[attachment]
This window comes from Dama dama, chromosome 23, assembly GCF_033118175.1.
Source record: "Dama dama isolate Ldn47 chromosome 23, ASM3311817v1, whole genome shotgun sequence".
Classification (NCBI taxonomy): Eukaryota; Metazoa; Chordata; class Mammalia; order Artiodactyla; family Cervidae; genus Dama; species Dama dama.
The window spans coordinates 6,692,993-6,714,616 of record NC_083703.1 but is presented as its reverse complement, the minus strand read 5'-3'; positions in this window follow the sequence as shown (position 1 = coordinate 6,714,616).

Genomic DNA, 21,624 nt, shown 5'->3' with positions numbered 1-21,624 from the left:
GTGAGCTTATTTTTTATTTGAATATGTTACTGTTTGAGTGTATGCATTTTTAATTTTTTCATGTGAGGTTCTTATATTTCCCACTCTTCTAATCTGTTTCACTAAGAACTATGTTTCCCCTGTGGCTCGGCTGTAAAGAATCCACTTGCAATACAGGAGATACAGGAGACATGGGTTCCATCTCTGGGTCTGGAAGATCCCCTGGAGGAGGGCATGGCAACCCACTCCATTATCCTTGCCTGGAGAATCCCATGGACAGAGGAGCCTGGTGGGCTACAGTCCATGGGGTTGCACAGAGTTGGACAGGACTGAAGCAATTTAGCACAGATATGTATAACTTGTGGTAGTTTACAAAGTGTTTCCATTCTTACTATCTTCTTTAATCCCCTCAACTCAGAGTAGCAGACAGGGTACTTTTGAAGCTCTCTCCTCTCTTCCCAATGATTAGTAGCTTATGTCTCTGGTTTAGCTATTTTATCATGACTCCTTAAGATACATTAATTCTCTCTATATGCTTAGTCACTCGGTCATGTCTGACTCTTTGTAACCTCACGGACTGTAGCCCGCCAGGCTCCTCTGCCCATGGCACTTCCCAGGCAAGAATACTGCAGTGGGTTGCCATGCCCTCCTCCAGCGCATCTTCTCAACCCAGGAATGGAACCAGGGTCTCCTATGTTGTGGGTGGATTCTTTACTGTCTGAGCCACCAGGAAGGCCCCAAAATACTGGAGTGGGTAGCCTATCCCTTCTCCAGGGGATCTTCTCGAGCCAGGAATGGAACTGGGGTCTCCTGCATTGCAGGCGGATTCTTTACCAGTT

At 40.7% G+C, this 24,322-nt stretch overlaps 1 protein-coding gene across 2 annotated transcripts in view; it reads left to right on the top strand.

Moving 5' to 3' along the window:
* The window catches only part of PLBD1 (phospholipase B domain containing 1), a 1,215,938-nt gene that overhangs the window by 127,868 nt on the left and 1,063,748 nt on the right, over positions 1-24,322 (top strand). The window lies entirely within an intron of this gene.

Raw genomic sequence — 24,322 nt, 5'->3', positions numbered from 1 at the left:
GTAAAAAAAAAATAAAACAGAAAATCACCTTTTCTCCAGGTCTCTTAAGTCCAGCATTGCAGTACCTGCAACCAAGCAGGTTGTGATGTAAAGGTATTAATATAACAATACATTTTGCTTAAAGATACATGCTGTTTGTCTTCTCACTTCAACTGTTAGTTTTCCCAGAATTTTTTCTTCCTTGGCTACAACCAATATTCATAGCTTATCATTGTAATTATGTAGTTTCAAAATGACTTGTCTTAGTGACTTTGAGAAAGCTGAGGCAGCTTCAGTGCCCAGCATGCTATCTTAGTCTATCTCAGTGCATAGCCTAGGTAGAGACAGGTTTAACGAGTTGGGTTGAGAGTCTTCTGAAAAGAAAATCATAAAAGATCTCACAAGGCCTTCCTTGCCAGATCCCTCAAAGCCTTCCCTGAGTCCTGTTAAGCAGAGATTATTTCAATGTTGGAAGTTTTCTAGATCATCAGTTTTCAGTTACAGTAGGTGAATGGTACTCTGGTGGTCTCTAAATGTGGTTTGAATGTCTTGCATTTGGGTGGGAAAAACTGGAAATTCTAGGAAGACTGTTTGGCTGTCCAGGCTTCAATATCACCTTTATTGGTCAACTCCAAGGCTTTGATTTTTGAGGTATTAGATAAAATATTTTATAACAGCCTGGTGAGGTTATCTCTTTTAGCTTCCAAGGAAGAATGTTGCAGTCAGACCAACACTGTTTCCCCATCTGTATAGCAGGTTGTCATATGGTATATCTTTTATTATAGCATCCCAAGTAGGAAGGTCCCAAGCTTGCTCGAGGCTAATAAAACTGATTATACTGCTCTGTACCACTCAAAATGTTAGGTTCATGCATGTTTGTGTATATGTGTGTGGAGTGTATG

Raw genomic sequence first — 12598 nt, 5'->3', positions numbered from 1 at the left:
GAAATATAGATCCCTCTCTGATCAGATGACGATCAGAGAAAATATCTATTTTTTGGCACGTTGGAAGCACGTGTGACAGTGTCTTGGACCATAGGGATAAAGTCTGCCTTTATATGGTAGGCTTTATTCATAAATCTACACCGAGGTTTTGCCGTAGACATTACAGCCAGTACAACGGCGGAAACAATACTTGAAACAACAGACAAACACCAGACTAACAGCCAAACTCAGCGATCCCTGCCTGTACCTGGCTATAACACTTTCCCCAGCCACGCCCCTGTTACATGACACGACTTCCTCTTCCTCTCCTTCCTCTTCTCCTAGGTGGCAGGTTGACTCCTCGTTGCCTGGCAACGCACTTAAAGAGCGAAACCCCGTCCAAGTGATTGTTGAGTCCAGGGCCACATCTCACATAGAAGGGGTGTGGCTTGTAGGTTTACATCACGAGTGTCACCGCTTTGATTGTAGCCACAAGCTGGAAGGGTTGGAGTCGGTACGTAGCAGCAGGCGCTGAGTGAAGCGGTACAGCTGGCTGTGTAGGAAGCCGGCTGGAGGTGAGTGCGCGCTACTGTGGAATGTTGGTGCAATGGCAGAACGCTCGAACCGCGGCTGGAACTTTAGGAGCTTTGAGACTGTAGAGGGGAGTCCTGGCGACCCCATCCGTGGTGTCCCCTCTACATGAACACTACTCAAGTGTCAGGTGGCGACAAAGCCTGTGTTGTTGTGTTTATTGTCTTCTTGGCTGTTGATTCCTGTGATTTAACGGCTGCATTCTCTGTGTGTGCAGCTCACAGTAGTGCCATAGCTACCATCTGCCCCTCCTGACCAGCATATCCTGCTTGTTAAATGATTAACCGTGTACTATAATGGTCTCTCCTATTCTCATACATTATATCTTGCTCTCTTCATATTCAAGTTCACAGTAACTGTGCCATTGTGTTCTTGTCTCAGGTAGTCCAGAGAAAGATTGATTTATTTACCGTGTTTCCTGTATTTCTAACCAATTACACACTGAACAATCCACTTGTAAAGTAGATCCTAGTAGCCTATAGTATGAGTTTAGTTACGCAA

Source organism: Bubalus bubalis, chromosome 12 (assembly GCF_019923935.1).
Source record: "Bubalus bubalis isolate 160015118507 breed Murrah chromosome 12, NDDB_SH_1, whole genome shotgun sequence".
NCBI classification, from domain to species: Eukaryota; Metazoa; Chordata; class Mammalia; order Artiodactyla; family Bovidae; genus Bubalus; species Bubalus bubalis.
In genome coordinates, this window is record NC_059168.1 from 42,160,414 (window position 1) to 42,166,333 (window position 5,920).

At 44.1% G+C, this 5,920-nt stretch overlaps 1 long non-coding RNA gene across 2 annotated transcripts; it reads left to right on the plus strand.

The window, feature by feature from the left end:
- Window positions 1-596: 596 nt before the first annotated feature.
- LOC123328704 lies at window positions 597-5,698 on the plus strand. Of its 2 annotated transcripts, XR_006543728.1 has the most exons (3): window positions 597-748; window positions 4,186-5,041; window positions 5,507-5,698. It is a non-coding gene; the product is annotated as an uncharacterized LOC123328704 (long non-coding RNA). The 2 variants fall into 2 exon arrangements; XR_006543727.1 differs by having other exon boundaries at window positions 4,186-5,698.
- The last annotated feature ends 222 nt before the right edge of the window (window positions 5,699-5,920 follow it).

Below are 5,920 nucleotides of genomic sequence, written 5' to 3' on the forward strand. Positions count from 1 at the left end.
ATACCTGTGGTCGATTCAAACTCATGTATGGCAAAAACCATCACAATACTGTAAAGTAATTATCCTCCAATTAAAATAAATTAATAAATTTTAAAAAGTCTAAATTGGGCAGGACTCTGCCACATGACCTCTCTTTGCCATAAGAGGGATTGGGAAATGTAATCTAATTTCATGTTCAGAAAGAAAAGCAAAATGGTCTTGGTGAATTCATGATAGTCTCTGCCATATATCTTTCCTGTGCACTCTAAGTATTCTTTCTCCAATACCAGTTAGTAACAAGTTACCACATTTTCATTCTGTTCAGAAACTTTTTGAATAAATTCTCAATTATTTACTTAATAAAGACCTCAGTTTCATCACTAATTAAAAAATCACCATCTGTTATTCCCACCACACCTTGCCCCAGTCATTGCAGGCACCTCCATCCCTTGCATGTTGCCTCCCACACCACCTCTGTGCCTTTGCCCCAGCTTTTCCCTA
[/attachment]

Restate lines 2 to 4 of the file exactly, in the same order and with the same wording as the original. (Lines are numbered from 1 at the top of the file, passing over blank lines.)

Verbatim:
Source record: "Dama dama isolate Ldn47 chromosome 23, ASM3311817v1, whole genome shotgun sequence".
Classification (NCBI taxonomy): Eukaryota; Metazoa; Chordata; class Mammalia; order Artiodactyla; family Cervidae; genus Dama; species Dama dama.
The window spans coordinates 6,692,993-6,714,616 of record NC_083703.1 but is presented as its reverse complement, the minus strand read 5'-3'; positions in this window follow the sequence as shown (position 1 = coordinate 6,714,616).